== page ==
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Sunday reading... intell, e-voting and the Freedom Towers

Some interesting reads from the Sunday papers.

The LAT leads with a story about outsourcing at the intelligence agencies.

U.S. Agencies Outsourcing Intelligence
WASHINGTON-Outside employees and firms are doing more and more sensitive work like spying to help meet the demands of the wars on terror and in Iraq.


Here is how Slate.com's Today's Papers puts it:
According the LAT, "several officials" say the number of contractors employed by the CIA is greater than the full-time workforce of about 17,500. The outsiders aren't simply pushing paper either—officials said contractors recruit sources, liaise with the military, and act as "de facto team leaders in numerous stations around the world." But let's not get too excited. "Many of those hired have been retired case officers and analysts … who have more expertise and operational experience than agency insiders," the Times mentions in the 15th paragraph. Nevertheless, some in the intelligence community are concerned about the security risks and higher costs of outsourcing.


The LAT op-ed page also has this:

American Intelligence - Still Stupid
We haven't been attacked since 2001, but don't thank the country's cumbersome, redundant intelligence bureaucracy.


The WP has a story about DHS's troubled TWIC program.

Transit-Worker ID Program Stalled [WP, 9.17.2006]
Years of Trouble in National Effort Bodes Ill for High-Tech Licenses, Passports

A Bush administration initiative to secure the nation's ports is bogged down in industry opposition, technology flaws and evidence that it fails to safeguard workers' privacy, according to industry and government analysts.

The rocky launch of the Transportation Worker Identification Credential threatens to delay what Homeland Security Secretary Michael Chertoff declared his highest priority after the Dubai port controversy in February: starting by year's end to screen the backgrounds of 750,000 U.S. workers at critical sea, air and land transportation facilities, and issuing them microchip-equipped ID cards.


A WP editorial praises the Supreme Court for making transcripts of its arguments available online for free on the same day as the arguments are made.

WHEN THE Supreme Court opens its term next month, it will finally begin making transcripts of its oral arguments available -- free, online and on the day of the arguments. That this represents a breakthrough shows how dramatically behind the times the justices are. But it is a breakthrough, nonetheless, that will dramatically improve the public's access to court proceedings.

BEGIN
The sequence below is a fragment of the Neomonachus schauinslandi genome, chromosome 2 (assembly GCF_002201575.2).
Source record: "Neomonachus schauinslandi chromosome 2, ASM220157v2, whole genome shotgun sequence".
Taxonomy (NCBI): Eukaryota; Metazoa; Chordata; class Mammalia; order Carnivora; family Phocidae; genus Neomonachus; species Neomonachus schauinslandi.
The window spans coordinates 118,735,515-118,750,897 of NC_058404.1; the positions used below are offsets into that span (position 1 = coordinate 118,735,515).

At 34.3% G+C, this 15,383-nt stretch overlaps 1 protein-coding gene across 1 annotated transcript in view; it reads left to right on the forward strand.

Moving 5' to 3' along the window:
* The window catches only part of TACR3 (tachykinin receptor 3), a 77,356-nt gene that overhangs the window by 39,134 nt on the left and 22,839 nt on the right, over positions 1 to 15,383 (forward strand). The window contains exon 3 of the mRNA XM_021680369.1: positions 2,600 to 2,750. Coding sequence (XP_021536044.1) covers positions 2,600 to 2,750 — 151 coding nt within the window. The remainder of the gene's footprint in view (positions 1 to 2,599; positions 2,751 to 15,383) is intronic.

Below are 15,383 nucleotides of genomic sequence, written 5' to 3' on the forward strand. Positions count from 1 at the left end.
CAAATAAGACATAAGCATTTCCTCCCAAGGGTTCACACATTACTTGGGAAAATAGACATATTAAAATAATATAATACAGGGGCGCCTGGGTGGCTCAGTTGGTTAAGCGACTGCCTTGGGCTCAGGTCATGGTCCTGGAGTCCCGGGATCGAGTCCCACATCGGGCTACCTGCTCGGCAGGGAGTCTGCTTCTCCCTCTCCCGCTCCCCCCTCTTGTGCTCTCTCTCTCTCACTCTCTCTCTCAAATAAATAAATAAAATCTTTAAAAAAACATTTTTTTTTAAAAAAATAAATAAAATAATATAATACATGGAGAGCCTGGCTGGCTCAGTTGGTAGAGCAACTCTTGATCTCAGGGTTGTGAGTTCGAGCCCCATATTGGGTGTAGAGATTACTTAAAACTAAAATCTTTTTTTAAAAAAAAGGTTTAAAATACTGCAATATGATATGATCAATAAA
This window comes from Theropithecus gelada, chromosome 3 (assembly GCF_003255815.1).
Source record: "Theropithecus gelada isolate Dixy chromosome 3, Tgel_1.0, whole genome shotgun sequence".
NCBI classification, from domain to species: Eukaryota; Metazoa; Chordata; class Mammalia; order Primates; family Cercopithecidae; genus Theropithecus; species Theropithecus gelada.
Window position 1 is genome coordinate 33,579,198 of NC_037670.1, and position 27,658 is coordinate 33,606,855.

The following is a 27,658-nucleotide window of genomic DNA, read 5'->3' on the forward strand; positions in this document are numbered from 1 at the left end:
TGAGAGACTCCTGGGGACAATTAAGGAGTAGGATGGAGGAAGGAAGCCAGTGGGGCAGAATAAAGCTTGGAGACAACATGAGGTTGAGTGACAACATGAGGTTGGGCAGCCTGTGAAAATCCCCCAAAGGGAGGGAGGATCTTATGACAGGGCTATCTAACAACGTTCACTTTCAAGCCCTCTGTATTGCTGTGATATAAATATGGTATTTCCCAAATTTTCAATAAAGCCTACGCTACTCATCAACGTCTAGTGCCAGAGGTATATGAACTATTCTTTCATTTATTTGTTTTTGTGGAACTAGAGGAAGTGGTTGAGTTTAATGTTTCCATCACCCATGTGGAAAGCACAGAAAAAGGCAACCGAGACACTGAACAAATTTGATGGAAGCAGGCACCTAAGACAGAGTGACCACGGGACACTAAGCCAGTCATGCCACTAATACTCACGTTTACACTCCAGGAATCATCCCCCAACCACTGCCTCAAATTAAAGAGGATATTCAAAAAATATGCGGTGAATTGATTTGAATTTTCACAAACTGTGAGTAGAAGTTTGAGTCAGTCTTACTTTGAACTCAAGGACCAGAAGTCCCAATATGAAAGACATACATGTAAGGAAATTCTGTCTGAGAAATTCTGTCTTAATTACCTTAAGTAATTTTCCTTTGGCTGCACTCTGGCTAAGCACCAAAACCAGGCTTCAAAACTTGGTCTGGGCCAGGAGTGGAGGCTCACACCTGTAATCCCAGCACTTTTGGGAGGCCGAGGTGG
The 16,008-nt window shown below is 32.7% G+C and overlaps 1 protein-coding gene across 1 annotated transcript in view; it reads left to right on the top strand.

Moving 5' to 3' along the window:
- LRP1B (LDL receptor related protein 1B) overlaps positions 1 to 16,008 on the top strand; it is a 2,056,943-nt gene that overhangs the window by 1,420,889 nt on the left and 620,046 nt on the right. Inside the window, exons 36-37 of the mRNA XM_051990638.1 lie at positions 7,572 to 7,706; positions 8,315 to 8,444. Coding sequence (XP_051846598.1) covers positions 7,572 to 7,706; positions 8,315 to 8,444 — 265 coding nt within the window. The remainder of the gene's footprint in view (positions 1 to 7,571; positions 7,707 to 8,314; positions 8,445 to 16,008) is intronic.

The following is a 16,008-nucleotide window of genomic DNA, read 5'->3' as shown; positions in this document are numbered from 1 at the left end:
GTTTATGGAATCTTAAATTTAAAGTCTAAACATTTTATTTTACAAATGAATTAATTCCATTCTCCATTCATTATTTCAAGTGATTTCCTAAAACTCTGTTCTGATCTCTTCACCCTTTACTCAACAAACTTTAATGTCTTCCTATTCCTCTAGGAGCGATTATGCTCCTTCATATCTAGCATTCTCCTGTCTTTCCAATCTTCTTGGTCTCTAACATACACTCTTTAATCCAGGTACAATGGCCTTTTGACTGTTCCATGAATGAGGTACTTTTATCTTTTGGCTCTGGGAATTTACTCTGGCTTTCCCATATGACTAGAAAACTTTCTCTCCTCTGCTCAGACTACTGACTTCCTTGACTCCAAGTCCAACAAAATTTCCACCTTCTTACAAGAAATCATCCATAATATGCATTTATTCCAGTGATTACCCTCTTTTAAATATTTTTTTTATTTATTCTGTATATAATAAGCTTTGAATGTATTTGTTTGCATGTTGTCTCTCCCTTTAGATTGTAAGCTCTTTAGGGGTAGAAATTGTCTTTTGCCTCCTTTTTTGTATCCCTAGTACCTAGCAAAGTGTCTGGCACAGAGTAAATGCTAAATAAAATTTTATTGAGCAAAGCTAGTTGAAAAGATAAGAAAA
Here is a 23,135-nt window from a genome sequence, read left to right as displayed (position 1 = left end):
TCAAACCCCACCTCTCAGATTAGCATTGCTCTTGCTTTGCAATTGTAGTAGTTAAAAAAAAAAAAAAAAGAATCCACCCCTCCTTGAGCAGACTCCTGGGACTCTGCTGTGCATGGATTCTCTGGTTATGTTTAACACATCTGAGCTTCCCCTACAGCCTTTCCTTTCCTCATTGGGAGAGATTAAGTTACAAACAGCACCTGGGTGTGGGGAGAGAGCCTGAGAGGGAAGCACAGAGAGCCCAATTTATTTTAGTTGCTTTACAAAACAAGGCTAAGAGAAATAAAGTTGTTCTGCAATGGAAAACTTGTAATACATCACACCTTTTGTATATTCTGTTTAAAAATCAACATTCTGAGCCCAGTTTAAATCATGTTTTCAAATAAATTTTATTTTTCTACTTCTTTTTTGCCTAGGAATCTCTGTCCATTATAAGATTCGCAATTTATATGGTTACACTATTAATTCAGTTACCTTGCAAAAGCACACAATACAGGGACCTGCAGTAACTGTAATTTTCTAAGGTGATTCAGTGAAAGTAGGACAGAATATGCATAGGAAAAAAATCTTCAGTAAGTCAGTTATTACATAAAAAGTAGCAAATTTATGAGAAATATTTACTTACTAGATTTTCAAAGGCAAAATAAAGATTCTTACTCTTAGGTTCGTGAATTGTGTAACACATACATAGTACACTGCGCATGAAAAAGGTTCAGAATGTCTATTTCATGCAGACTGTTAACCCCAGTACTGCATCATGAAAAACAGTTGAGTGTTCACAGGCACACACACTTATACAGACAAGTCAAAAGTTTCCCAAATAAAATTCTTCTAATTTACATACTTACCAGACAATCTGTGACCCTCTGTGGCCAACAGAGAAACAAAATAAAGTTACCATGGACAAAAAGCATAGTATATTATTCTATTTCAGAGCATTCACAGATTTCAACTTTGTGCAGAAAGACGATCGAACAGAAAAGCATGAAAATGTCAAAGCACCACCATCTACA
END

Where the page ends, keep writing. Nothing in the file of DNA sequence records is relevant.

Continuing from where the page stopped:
On Saturday, the WP had this story, headlined, "The ID Chip You Don't Want in Your Passport," about RFID tags in passports.

If you have a passport, now is the time to renew it -- even if it's not set to expire anytime soon. If you don't have a passport and think you might need one, now is the time to get it. In many countries, including the United States, passports will soon be equipped with RFID chips. And you don't want one of these chips in your passport...

By itself, this is no problem. But RFID chips don't have to be plugged in to a reader to operate. Like the chips used for automatic toll collection on roads or automatic fare collection on subways, these chips operate via proximity. The risk to you is the possibility of surreptitious access: Your passport information might be read without your knowledge or consent by a government trying to track your movements, a criminal trying to steal your identity or someone just curious about your citizenship.


The WP looks at e-voting the problems with electronic voting machines in elections this week. Those kinds of problems "could cast a Florida-style shadow over this fall's midterm elections."

Major Problems Feared At Polls on Election Day [WP, 9.17.2006]
Some officials say voting law changes and troubles with technology could cause chaos on Nov. 7.


The WP also looks at the issue of paper records for e-voting machines, thank goodness. As I said earlier in the week, why wouldn't you have some kind of back-up? I just don't get it. And that, of course, only fuels all of the conspiracies.

Finally... Apparently both feds and state government will take space in the new Freedom Towers.

U.S. and State Plan to Occupy Freedom Tower [NYT, 9.17.2006]
In a significant step forward in the development of the tower, the federal and New York State governments have tentatively agreed to become anchor tenants.


And just for fun... Slate looks at editorial cartoons about science and technology. A bunch of them area about the whole H-P fiasco, of course -- the HP story even grabbed the cover of Newsweek last week and is just fascinating to watch. I'm always so curious -- are people really that concerned with leaks? Having never been in that position, it is difficult to know what it is like from the other side, but... it seems one would just focus on making sure they are doing the right thing rather than worry about what others are saying about what they are doing... Anyway... enjoy!

Posted by Christopher Dorobek on Sep 17, 2006 at 12:15 PM


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